A Recipe for Successful Dining Out

Healthy Living, Weight Loss Steward Health Care

By Dr. Adam Glasgow who is the director of The Center for Weight Control at Norwood Hospital.

“Let’s go out to dinner!” Restaurants hold so much allure; their appeal is endless. Eating out means no cooking and no clean up. Restaurant dining is an adventure and a fun activity with family and friends. It’s social. It’s relaxing. It is a chance to try new dishes and interesting foods.

glasgow_adam-2016Restaurants even hold some cache – we like to say we tried the newest “in” place or tasted the new hip cuisine. Some restaurants hold memories from childhood or remind of us of meaningful events. We all have special places we go to that just make us feel good.

But, for those of us trying to be true to weight loss goals, restaurants can be the bump in the road that tosses us right off the weight management wagon. Don’t worry; I am not going to tell you that you should not be going out to eat. But I am going to give you some tips about how to do it and still be true to your weight loss goals.

  • Pick your restaurant wisely. Pick a restaurant that you know offers healthy options. This might mean avoiding restaurants with names like “All Pasta, All The Time” or “If You Can Eat It, We Can Fry It.” Most places will have some healthy alternatives such as grilled or baked chicken, meat or fish or even a good salad bar.
  • Plan your order in advance. Find the restaurant’s menu online before you go and decide what you will order. Sure, it might take a tiny bit of the fun out of the experience, but it will also alleviate the pressure of making an unhealthy decision in the moment when you are hungry and inclined to just give into your cravings.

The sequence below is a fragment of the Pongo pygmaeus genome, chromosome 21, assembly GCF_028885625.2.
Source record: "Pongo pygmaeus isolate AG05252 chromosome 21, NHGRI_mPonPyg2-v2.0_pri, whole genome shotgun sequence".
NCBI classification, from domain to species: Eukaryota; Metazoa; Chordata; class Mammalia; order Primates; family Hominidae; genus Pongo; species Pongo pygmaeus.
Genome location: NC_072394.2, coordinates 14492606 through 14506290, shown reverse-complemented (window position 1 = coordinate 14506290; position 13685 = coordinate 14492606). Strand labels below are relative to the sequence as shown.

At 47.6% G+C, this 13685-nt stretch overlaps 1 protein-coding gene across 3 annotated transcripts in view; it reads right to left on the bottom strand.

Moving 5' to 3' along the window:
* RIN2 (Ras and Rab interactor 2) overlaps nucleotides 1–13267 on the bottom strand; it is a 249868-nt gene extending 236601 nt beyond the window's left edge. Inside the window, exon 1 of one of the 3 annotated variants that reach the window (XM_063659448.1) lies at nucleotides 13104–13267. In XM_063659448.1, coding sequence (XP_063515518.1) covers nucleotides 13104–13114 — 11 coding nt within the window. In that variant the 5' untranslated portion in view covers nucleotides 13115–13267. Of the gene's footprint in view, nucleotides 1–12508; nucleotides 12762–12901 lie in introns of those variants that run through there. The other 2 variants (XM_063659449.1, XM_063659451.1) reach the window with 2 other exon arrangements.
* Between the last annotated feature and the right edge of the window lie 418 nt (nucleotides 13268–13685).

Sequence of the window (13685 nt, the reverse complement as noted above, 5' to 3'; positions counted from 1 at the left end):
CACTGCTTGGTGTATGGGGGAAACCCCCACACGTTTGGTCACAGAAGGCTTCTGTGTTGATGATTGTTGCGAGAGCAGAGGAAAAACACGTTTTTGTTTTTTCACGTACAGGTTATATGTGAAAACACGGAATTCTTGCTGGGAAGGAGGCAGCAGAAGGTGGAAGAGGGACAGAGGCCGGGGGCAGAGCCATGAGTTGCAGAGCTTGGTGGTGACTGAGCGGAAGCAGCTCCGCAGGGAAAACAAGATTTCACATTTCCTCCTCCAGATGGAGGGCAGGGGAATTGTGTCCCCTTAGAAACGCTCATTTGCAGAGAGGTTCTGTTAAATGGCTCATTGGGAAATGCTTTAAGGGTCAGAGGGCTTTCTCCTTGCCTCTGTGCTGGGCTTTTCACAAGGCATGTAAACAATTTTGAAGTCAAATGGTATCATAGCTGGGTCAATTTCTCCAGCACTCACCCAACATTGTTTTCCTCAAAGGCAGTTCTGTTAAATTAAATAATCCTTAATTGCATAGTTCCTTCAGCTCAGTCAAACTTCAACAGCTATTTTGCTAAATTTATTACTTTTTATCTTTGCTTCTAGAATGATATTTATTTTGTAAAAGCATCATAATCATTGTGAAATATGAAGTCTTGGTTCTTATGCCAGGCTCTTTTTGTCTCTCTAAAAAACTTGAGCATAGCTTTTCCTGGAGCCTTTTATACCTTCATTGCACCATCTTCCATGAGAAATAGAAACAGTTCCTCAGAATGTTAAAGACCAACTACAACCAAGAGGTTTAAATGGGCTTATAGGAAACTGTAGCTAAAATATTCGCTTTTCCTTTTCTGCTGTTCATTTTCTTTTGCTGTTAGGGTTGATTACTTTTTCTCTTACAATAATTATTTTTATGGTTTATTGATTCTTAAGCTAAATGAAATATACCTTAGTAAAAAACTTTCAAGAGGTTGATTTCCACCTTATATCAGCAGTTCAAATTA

• Order off the menu. If you find that your healthy options are limited (and by healthy, I mean protein and vegetables), don’t be afraid to request the kitchen accommodate your needs. Most restaurants will happily grill a chicken breast and provide steamed vegetables, even if they do not appear on the menu that way. Restaurants typically offer grilled chicken on salads and vegetables as part of other dishes, so preparing them for you should not be out of the ordinary.
  • Make substitutions. If your meal comes with potatoes, rice or other carbs you are hoping to avoid, simply ask if the restaurant can make a substitution and provide vegetables or a side salad instead.
  • Decline the bread. Removing the temptation is the easiest route. Of course that is not always possible when others you are with want the bread. In that case, just move it as far away as possible and try not to concern yourself with it.
  • Control your portion size. If you order a full size portion, consider dividing it in half before you even begin eating. Some people even like to ask for a takeout box for half their meal before they start. You will be happy to have the second half the next day.
  • Don’t drink your calories. Try to avoid soda, juice and alcohol which can add unnecessarily to your calorie count and your hunger level. Good substitutes? Water with lemon or seltzers if you need (and can tolerate) the fizz.
  • Skip dessert. Save your money and your calories. If you are craving a sweet end to your meal, try a kiddie size or a fat free frozen yogurt at your local ice cream shop after dinner to take the edge off and extend the fun of your evening.
  • Discuss your plan with your dining companion beforehand. If you are dining with a family member or friend, and feel comfortable doing so, let him or her know how you plan to handle your meal before you go.

Bon Appetite! Eating out can be fun and successful if you remember these tips and use them to your advantage. Good luck and have fun.

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